8. Disputes

The Fair Work Commission can deal with a dispute about any of these matters. In dealing with a dispute, the Commission must take into account fairness between the parties concerned. The Commission’s powers enable it to:

  • Make an order that the Commission considers desirable to give effect to a direction.
  • Make an order setting aside a direction.
  • Substitute a different JobKeeper direction for the one made.
  • Make any other order that the Commission considers appropriate.

9. Further information

  • The JobKeeper direction must be given in writing.
  • If a JobKeeper direction is given by an employer, the employee must comply with the direction.
  • A JobKeeper direction continues in effect until:
  • It is withdrawn or revoked by the employer.
  • It is replaced by a new JobKeeper enabling direction.
  • An order of the Fair Work Commission requires it.
  • There is no further JobKeeper payment
  • If an employee is working under a JobKeeper direction the period that the direction operates for counts as service (even if the employee is receiving no pay).
  • Accrual rules still apply as if no direction or agreement has been made under these new rules. Also, the following are to be calculated as they were before these new rules operated:
  • Redundancy pay.
  • Payment in lieu of notice of termination.
  • The employee has to receive the full amount of the JobKeeper payment. If a JobKeeper payment is payable to an employer for an employee, the employer must ensure that the total amount payable to the employee is not less than the greater of the following:
  • The amount of JobKeeper payment payable to the employer for the employee for the fortnight.
  • The amounts payable to the employee in relation to the performance of work during the fortnight.
  • If an employee is stood down (in whole or part) they can get a second job to make up the difference, provided that:
  • The employee requests it.
  • The employer must then consider the request.
  • The employer must not unreasonably refuse the request.
  • An example of an employer refusal that might be reasonable might arise where:
  • The request would involve an employee working for a competitor so that a clear conflict of interest arises.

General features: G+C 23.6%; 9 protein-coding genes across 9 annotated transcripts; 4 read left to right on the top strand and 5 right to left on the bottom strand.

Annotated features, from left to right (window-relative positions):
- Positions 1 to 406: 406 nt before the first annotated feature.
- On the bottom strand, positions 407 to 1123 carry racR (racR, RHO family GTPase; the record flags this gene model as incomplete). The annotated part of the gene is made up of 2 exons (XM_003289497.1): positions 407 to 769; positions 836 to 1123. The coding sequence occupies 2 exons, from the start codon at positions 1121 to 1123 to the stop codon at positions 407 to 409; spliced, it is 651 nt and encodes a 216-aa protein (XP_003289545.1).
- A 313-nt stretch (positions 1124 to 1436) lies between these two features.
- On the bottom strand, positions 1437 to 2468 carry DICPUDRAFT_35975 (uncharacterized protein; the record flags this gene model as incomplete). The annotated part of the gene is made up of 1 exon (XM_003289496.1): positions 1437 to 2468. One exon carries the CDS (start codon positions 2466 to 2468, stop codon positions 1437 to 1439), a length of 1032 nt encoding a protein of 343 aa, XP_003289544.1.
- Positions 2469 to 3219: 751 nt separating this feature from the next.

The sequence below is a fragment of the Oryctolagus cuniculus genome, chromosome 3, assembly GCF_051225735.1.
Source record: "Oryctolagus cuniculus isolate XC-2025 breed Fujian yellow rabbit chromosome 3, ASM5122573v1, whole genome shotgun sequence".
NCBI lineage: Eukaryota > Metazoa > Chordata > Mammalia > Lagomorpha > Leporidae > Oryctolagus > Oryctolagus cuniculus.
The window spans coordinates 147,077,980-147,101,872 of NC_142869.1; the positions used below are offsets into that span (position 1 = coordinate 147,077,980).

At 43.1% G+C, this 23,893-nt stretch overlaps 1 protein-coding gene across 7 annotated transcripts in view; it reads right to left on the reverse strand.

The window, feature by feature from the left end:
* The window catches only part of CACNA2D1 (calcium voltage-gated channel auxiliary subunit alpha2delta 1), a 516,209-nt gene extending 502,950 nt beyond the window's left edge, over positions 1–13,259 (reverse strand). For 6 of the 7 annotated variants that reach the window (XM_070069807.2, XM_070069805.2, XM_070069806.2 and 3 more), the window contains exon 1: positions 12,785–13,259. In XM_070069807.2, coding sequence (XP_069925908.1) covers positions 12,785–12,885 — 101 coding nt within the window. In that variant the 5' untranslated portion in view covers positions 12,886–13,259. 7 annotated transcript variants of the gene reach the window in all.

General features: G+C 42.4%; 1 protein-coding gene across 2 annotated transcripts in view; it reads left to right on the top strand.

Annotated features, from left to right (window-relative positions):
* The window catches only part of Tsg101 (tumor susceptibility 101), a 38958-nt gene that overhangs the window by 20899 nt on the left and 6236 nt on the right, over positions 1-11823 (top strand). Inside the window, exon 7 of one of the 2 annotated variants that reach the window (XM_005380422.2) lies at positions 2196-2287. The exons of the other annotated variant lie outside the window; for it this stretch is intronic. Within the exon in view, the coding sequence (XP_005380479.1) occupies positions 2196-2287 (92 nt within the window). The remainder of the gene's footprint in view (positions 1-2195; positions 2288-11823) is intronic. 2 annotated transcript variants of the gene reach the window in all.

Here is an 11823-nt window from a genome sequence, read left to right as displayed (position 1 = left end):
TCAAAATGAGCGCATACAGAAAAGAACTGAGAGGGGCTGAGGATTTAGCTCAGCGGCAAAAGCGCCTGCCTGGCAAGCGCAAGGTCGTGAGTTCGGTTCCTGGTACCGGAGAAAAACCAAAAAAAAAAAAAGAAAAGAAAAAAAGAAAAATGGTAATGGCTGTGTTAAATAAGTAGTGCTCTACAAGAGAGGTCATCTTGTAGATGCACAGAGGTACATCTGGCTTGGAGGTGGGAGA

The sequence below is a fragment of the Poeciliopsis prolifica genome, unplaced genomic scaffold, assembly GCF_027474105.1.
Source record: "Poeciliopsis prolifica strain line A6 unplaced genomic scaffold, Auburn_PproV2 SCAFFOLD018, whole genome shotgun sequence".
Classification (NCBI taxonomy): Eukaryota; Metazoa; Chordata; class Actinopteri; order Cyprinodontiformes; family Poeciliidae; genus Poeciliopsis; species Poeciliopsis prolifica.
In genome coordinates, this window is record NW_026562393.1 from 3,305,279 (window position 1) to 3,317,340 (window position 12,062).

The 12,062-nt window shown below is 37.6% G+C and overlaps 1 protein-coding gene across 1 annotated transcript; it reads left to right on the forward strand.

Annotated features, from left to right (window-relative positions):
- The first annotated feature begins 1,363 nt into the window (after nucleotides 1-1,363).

• The secondary employment would inevitably lead to the disclosure of confidential information belonging to an employer.
  • Obtaining the secondary employment in addition to the employee’s original employment poses a health and safety risk to the employee (for instance, fatigue management and safety laws may affect the ability to obtain secondary employment).
  • A stood-down employee may request to undertake professional development or training. It’s important that:
  • The employee requests it.
  • The employer must then consider the request.
  • The employer must not unreasonably refuse the request.
  • An employer must not purport to give a JobKeeper direction if:
  • The direction is not authorised by these new rules.
  • The employer knows, or ought to have reasonably known, that the direction is not authorised by the new rules.
  • The giving of a JobKeeper direction does not amount to a redundancy.

This information is correct to the best of our knowledge at the time of writing. However, we have not seen the legislation concerned.

These amendments are intended to be temporary and will be subject to a review process commencing the end of July 2020.

These are complex new laws and we strongly recommend our clients get in touch to confirm the course of action your business should take. The focus is to help you survive this crisis so your business is in a position to rebuild when it passes. Please contact our team on 1800 577 515 for a confidential discussion on your business situation.